The Portuguese conquered the coastal areas in the early 16th century and introduced the Roman Catholic religion. Until the mid-17th century, the Dutch took over the Portuguese possessions and the good spice trade. In 1795 the Dutch possessions were taken over by the British, on the island which is known today as Ceylon. In 1798 the island became a royal colony. In 1815 the island was under one rule for the first time, although the central area, which was still under the rule of Kandy, was conquered. Tea, coffee and rubber plantations were established among the British, and schools, including a university, were opened. During the First World War, an independence movement emerged. The 1931 constitution granted universal suffrage, but calls for more independence emerged, and thus a liberal constitution was passed in 1946.
An independent nation
Ceylon was finally granted full independence on February 4, 1948. The use of English as the Sinhalese’s only official language was rejected by the Tamils and other minorities and led to Tamil protests and anti-Tamil attacks. Because of the demands, unrest broke out between the Sinhalese and the Tamil minority in 1958. The Tamils demanded the official recognition of their language and the establishment of a separate Tamil state within a Tamil federal system (which was negotiated but then abandoned by the government). The riots led to severe loss of life, mostly among the Tamil population. Prime Minister SWRD Bandaranaike was murdered in September 1959, and in 1960 his widow, Sirimavo Bandaranaike, became Prime Minister. The federal party convention of the Tamils was banned in 1961, followed by new unrest.
Some western businesses were nationalized (1962) and the country got into disputes over compensation with the United States and Britain. The radical policies of Mrs. Bandaranaike aroused opposition, and the elections in 1965 resulted in a parliamentary majority of moderate socialist United National Party (UNP) of Dudley Senanayake, the Prime Minister with a multi-party coalition. Under Senanayake, closer relations with the West were established and compromise agreements were made. However, economic problems and severe inflation persisted due to a growing population (the population almost doubled between 1946 and 1970).
In 1970, Ms. Bandaranaike and her anti-capitalist three-party coalition won a clear victory through a large-scale election campaign. She launched social programs, including rice subsidies and free hospitalization, but forgot the extreme left, which under the Marxist People’s Liberation Front tried to overthrow the government with an armed insurrection in 1971. With Soviet, British and Indian help, the uprising was put down after heavy fighting. In 1972 the country adopted a new constitution, the republic declared its membership of the national community, and changed its name to Sri Lanka. In the early 1970s, the government was faced with a severe economic crisis due to poor food supplies and foreign exchange reserves.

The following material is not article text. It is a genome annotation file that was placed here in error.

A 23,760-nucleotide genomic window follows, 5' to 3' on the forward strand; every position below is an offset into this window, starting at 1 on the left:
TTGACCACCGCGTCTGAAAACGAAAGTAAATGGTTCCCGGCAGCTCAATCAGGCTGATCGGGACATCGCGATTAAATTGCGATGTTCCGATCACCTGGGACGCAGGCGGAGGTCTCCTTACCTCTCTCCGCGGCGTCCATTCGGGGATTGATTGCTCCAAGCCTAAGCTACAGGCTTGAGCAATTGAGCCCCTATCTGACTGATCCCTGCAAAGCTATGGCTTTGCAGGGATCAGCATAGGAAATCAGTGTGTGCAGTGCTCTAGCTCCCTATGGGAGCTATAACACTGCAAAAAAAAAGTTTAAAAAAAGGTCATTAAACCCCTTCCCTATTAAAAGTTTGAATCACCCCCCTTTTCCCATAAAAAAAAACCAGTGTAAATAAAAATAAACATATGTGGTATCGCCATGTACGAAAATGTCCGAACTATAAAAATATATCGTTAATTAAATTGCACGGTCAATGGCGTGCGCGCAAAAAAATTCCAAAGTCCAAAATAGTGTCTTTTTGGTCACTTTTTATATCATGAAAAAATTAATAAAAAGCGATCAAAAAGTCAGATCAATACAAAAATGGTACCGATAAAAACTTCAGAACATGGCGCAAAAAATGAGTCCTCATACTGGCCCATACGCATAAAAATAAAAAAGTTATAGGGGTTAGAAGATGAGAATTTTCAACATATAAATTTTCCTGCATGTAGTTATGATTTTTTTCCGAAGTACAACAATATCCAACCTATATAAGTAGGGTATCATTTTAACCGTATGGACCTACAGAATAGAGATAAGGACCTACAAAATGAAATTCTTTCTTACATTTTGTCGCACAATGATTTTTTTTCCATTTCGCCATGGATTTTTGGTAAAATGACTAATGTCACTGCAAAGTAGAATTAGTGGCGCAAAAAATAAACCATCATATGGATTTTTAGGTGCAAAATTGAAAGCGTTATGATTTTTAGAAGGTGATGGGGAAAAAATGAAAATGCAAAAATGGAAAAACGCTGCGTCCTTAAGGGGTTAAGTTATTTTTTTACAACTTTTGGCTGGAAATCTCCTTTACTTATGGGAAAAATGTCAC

The suppression of the Tamil language fueled the demands of the Tamil minority for an independent state. The election of a new UNP government under JR Jayawardene in 1977 and the implementation of economic reforms for more growth did not do enough to prevent the resurgence of terrorist violence or the bloody anti-Tamil riots (1977, 1981, 1983). In the 1980s, the Liberation Tigers of Tamil Eelam launched a major guerrilla war against the army in the north and east, at the same time killing radical Sinhala students government officials who believed that they were too compliant with the Tamils. In response to a request from the Jayawardenes government, India sent 42,000 soldiers to northeastern Sri Lanka in 1987. The Indian troops fought an unsuccessful war with the Tigers and were asked by Jayawardenes successor Ramasinghe Premadasa to withdraw.
Indian troops retreated in late 1989, but resumed control in 1990. In 1993 Premadasa was murdered in a suicide bombing. He was followed by Dingiri Banda Wijetunga as Prime Minister and UNP leader. A year later, the People’s Alliance (PA) opposition party came into power, and Chandrika Kumaratunga, the daughter of Sirimavo Bandaranaike, became prime minister and then president. Their government negotiated a ceasefire with the Tamil Tigers, but after three months the violence broke out again. In late 1995, the government launched a major offensive the Tamil stronghold Jaffna captured; serious casualties have been reported, while bombings in Colombo have killed civilians. The war continued in the 1990s when government forces attacked rebels and terrorists carried out political murders (including several Tamil politicians) and suicide bombings. By the end of the century, more than 60,000 people had been killed in this ethnic conflict.